This is truly an island of dreams; no wonder its visitors keep coming back for more.
It was Never-Never from the start. Our ferry looked like a Yellow Submarine and, from the moment we cast-off, a phalanx of hornbills exploded off the trees and escorted us across: flap-flap glide, flap-flap glide. They looked like a flight of pterodactyls, aerial outriders into a Jurassic Park. Our minds spun with images: of fairy tales and fantasies and delightful absurdities. The mainland diminished into a blur. Pangkor emerged. We strode down a jetty standing in a crystal-blue coral sea and into a different cadence, a slower, deeper, heartbeat.
Pangkor is the forested peak of a submarine hill, thrusting out of the sea. Its top was covered with dense rainforests, its edges fringed with white coralline sand, washed with the surf of Malaysia's Bay of Melaka.
The grounds of our resort were extensive with their own beach and backed against rising rainforests. The charming Guest Relations Manager, Shelina Fernandez, said her grandparents had come from Kochi but she didn't know if it was from Ernakulam, Vypeen or the Fort. She had been born in Malaysia and was married to “an Indian” but he could have been of Gujarati or Punjabi origin.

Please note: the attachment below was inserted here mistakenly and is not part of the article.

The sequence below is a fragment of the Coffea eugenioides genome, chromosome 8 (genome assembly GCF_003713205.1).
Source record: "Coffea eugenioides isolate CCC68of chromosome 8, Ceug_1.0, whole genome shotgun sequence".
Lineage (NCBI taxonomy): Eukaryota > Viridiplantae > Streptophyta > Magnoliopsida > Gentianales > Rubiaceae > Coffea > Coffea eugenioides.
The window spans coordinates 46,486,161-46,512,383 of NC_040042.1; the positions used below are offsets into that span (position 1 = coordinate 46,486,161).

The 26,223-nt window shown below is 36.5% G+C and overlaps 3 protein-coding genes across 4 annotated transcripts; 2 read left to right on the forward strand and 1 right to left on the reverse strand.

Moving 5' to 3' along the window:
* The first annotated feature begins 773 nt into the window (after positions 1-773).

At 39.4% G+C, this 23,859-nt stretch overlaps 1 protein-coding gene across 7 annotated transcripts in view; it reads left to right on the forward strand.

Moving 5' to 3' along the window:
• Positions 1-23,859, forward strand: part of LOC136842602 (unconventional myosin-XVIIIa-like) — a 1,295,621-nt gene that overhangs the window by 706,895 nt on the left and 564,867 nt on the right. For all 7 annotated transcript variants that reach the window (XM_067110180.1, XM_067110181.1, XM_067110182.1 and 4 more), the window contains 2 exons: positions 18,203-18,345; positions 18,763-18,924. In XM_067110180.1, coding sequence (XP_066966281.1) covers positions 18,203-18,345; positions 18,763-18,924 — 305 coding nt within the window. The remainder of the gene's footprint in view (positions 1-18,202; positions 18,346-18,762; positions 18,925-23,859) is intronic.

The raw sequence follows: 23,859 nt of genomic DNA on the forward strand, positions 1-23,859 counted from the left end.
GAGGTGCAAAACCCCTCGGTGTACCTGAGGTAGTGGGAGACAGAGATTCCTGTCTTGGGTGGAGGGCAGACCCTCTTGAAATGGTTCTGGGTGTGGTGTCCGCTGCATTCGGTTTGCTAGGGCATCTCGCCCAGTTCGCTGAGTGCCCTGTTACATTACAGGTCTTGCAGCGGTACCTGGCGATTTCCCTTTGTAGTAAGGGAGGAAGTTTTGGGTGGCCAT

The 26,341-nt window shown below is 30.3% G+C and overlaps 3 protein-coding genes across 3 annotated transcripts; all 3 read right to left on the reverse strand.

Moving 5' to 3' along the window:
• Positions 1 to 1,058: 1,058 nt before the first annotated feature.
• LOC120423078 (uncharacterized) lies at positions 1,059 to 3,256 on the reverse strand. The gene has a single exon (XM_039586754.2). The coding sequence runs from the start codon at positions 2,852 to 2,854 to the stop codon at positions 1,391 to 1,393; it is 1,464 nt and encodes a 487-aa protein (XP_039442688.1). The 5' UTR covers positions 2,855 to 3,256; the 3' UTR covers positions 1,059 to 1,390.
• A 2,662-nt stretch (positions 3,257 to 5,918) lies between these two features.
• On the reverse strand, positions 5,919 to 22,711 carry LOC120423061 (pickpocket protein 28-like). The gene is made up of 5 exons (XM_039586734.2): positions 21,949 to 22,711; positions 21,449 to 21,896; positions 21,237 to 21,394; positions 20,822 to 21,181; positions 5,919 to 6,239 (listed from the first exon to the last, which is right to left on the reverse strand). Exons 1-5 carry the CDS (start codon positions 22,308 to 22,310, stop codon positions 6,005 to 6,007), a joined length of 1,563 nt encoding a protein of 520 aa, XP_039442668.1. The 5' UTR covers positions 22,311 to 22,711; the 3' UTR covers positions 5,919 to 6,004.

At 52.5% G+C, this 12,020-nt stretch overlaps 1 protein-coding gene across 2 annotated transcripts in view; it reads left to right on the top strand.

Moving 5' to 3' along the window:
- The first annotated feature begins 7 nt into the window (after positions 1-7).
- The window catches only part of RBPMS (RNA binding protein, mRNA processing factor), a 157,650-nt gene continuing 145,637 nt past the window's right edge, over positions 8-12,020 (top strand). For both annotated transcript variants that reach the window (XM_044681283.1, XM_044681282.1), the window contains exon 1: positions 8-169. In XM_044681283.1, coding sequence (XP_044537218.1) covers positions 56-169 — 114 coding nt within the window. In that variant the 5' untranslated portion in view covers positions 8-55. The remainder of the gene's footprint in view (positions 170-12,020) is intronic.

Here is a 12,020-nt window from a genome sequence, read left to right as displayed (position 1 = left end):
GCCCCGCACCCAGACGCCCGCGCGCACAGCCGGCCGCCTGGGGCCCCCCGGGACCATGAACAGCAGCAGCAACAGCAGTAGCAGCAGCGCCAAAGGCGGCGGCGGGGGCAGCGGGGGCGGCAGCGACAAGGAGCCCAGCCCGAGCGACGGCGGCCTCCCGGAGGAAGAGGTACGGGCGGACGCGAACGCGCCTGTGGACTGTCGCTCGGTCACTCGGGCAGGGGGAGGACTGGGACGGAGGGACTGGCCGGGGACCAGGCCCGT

Clearly, the first message of Pangkor is if you were born in Malaysia your more distant roots don't matter. Like the children of Peter Pan's Never-Never Land, you have shed the baggage of the distant past.
Of rainforests and beaches
We hired a pink taxi and did the island tour, into the rainforests and down to the fishing beaches. Fat pussycats purred on the sun-striated decks of stilt huts while brightly painted fishing smacks bobbed languidly in a sheltered bay.
A man with grizzled hair sat on a beached buoy, whittling a stick. He wished us and said, “If you're looking for anchovies, you won't find any here. They sell it all to the fish processing factory” We thanked him and then asked “Are you French?” He thought for a while, “It is my accent, of course. But no, I'm Belgian from Ghent. I'm a market gardener. I come here every year to escape. And you?”